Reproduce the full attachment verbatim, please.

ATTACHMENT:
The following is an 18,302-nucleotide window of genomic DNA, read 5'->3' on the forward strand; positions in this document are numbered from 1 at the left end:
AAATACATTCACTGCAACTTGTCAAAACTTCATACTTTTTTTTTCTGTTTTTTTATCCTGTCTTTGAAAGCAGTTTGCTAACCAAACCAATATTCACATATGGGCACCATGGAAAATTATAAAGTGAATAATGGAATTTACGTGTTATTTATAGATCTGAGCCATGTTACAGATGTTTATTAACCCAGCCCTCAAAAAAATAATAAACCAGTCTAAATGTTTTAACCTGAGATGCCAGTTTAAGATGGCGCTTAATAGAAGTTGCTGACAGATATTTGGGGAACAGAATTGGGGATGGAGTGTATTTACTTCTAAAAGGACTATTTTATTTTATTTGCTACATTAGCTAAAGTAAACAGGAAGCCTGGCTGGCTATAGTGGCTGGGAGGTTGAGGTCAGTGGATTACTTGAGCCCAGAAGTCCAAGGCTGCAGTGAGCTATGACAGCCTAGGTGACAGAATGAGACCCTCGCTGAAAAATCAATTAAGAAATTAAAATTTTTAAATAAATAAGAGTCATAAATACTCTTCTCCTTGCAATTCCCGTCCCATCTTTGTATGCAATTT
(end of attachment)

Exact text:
The following is an 18,302-nucleotide window of genomic DNA, read 5'->3' on the forward strand; positions in this document are numbered from 1 at the left end:
AAATACATTCACTGCAACTTGTCAAAACTTCATACTTTTTTTTTCTGTTTTTTTATCCTGTCTTTGAAAGCAGTTTGCTAACCAAACCAATATTCACATATGGGCACCATGGAAAATTATAAAGTGAATAATGGAATTTACGTGTTATTTATAGATCTGAGCCATGTTACAGATGTTTATTAACCCAGCCCTCAAAAAAATAATAAACCAGTCTAAATGTTTTAACCTGAGATGCCAGTTTAAGATGGCGCTTAATAGAAGTTGCTGACAGATATTTGGGGAACAGAATTGGGGATGGAGTGTATTTACTTCTAAAAGGACTATTTTATTTTATTTGCTACATTAGCTAAAGTAAACAGGAAGCCTGGCTGGCTATAGTGGCTGGGAGGTTGAGGTCAGTGGATTACTTGAGCCCAGAAGTCCAAGGCTGCAGTGAGCTATGACAGCCTAGGTGACAGAATGAGACCCTCGCTGAAAAATCAATTAAGAAATTAAAATTTTTAAATAAATAAGAGTCATAAATACTCTTCTCCTTGCAATTCCCGTCCCATCTTTGTATGCAATTT